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Young players show leadership on Canadiens - at least in playoff haircuts

The Canadian Press
By:
The Hockey News
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Young players show leadership on Canadiens - at least in playoff haircuts

The Canadian Press
By:

MONTREAL - One could weave a rug with all the hair that has fallen from the Montreal Canadiens in the past two weeks.

It started just before the opening game of Montreal's NHL Eastern Conference playoff series against the Boston Bruins, when Guillaume Latendresse, Josh Gorges, Tom Kostopoulos and others showed up with buzz cuts.

It evolved into a modified version of the Mohawk look, with Latendresse taking the shears to Maxim Lapierre, Carey Price, Jaroslav Halak, Greg Stewart and, most recently, defenceman Ryan O'Byrne.

A slip-up led to O'Byrne being cropped a little more closely than planned on the sides, but Latendresse admits he's a rookie as a barber.

"When I did Max, it was the first time," said Latendresse. "He showed great confidence in me.

"I can do whatever they want. I can get a bowl out if they want. I don't mind."

Most teams have some sort of playoff ritual involving hair, usually growing beards, as most of the Bruins and several of the Canadiens have done.

And the young players, who make up about half of the Canadiens, are the most into it, although veterans like Patrice Brisebois, Bryan Smolinski and Andrei Markov have had their skulls buzzed too.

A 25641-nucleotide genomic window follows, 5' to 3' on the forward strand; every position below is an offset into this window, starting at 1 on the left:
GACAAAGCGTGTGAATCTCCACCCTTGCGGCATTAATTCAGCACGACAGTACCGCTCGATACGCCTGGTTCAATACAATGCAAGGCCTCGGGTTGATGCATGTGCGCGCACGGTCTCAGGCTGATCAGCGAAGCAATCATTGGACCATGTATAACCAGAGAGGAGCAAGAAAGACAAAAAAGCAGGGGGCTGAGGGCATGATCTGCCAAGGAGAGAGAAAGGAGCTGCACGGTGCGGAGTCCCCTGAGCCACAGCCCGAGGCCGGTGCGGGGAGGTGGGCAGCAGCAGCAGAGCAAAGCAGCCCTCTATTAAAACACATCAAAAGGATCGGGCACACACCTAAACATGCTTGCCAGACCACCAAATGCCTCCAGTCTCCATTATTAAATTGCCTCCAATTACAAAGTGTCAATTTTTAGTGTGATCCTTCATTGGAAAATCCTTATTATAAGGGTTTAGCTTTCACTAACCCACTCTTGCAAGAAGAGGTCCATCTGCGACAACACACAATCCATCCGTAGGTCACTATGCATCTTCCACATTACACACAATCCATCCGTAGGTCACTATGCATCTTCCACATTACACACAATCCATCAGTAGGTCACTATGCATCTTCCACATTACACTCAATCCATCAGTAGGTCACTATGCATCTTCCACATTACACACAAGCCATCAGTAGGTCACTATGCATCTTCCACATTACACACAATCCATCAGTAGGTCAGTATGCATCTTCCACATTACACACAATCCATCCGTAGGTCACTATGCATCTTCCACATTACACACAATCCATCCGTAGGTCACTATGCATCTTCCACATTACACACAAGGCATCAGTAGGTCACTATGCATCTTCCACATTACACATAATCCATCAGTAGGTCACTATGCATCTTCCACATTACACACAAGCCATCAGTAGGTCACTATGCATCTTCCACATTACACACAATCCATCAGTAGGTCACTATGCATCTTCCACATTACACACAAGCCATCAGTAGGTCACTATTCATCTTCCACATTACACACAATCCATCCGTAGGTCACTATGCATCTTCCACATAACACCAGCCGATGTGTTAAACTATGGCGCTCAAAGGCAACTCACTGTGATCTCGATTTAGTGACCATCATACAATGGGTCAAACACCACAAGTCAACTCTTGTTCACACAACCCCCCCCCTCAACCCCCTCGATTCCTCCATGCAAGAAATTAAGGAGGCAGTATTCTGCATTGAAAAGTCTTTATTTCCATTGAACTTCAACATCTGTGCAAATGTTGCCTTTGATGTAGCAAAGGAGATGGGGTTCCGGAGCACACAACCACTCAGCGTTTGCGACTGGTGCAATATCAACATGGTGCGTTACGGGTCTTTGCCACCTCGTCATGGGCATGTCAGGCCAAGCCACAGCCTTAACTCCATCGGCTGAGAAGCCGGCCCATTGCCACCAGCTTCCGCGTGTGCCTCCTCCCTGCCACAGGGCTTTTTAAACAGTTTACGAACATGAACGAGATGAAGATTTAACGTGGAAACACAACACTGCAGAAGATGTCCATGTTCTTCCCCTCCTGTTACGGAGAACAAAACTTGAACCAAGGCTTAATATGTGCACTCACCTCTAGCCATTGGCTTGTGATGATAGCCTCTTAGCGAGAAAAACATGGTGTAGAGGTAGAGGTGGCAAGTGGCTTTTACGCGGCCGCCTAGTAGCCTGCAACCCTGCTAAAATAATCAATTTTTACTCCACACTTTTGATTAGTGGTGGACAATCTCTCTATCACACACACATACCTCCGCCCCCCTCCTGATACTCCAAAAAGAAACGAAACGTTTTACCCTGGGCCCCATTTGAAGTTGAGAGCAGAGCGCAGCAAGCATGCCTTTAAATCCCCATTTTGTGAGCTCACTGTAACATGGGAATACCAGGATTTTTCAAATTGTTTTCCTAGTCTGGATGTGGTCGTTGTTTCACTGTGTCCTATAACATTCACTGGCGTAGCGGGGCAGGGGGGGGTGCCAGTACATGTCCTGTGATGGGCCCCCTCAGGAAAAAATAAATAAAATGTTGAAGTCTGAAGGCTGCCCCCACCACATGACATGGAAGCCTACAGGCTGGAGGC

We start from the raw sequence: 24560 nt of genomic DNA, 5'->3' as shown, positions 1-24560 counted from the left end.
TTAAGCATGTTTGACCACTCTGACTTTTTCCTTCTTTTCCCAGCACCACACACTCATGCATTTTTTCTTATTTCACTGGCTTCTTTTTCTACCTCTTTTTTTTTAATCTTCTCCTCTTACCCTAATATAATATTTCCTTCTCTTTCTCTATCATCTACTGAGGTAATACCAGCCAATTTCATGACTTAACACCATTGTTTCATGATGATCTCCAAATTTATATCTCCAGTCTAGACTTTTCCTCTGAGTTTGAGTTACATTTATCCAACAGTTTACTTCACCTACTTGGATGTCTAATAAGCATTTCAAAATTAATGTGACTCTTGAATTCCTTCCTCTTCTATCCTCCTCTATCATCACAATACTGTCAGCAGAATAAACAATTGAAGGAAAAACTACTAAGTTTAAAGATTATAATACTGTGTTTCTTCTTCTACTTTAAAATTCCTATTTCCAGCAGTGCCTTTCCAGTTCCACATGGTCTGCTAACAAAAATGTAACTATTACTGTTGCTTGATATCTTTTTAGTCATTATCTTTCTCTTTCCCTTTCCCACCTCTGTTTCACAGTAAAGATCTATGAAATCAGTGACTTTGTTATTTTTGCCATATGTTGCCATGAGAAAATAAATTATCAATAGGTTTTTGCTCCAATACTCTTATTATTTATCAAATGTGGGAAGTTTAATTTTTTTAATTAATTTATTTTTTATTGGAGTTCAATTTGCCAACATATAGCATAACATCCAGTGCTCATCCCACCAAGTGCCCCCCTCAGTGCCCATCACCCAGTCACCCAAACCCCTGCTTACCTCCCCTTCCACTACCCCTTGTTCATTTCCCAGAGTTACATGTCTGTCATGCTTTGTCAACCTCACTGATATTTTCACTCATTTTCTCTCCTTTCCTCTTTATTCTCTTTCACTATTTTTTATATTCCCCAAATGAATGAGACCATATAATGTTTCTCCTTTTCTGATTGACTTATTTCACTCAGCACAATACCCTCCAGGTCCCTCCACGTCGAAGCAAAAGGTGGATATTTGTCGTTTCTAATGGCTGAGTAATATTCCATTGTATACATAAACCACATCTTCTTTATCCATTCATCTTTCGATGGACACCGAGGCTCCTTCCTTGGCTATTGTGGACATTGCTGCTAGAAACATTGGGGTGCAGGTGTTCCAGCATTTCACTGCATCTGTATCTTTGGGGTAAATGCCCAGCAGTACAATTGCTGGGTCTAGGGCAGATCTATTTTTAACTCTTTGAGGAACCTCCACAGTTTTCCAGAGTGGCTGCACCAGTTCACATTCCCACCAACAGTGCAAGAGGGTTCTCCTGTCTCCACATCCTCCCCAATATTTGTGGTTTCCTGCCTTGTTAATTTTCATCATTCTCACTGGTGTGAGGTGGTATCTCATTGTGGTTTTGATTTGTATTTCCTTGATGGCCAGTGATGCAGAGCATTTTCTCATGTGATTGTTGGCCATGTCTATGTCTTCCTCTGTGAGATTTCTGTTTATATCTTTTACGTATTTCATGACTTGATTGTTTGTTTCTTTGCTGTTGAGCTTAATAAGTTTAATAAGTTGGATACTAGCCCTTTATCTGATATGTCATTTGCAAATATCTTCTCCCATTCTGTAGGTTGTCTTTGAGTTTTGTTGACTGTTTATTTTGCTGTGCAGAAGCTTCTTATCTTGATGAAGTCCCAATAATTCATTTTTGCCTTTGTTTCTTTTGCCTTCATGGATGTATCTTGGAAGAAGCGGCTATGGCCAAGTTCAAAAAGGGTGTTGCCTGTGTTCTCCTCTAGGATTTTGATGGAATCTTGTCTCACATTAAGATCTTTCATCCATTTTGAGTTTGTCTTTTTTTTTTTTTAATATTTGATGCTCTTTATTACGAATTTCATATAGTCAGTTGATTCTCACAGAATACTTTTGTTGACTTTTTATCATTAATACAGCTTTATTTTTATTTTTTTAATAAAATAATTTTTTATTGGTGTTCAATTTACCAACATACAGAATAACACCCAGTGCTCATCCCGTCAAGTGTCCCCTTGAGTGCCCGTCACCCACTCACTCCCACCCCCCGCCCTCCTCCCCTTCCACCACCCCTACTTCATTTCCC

"I think there'll be a couple of guys who stay the way they are, but we got most guys," said Gorges. "It shows that most guys are willing to do it together.

"The first couple of guys did it and then the others said 'I'll do it. too.' It just shows that guys care about each other. If one guy's willing to do something, the rest will as well."

The holdouts include star winger Alex Kovalev, although he told Latendresse he will consider cutting his flowing blond locks if they reach the Stanley Cup final. Latendresse is trying to talk veteran Roman Hamrlik into it.

But Andrei Kostitsyn wants no part of it.

"No - I don't like short hair. I always wore long hair," the winger from Belarus said.

"I think Markov is going to try to change their minds," said Latendresse. "It took Max a week, so you never know. It might take a month, but maybe they'll do it."

What the Canadiens are doing is tame compared to what is done on some junior clubs, whose players dye their hair in wild colours for the post-season.

Bruins defenceman Dennis Wideman said the most extreme he ever saw was a team of teenagers in Ottawa when the Bruins visited there near the end of the season.

"It must have been a midget team that came in for some type of tournament," Wideman said. "They had professionally done haircuts.

"They had checker boards dyed in their colours. I would never think of doing something like that. The crazy hair tends to come at the younger ages."

Canadiens coach Guy Carbonneau has no problem with his players cutting their hair

"It's just a way to keep the team together and show their support for each other - I think it's fun," he said.

Carbonneau was in less good humour when questioned about captain Saku Koivu, who has been out three weeks with a fractured foot. The coach had told reporters on Wednesday that Koivu had yet to attempt to skate when in fact he had gone for a short skate that day.

Secrecy on injuries during the playoffs is nothing new, but Carbonneau had said before the post-season he would keep the media updated as much as possible on injuries. For the most part, he has done that.

"I don't know why I should hold a news conference to say that Saku Koivu skated," he said tersely. "We said since the start that when he feels ready, he'll try to put on his skates.

"That's what happened (Wednesday). He skated again (Thursday) and he felt fine. We'll see how he feels (on Friday)."

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Young players show leadership on Canadiens - at least in playoff haircuts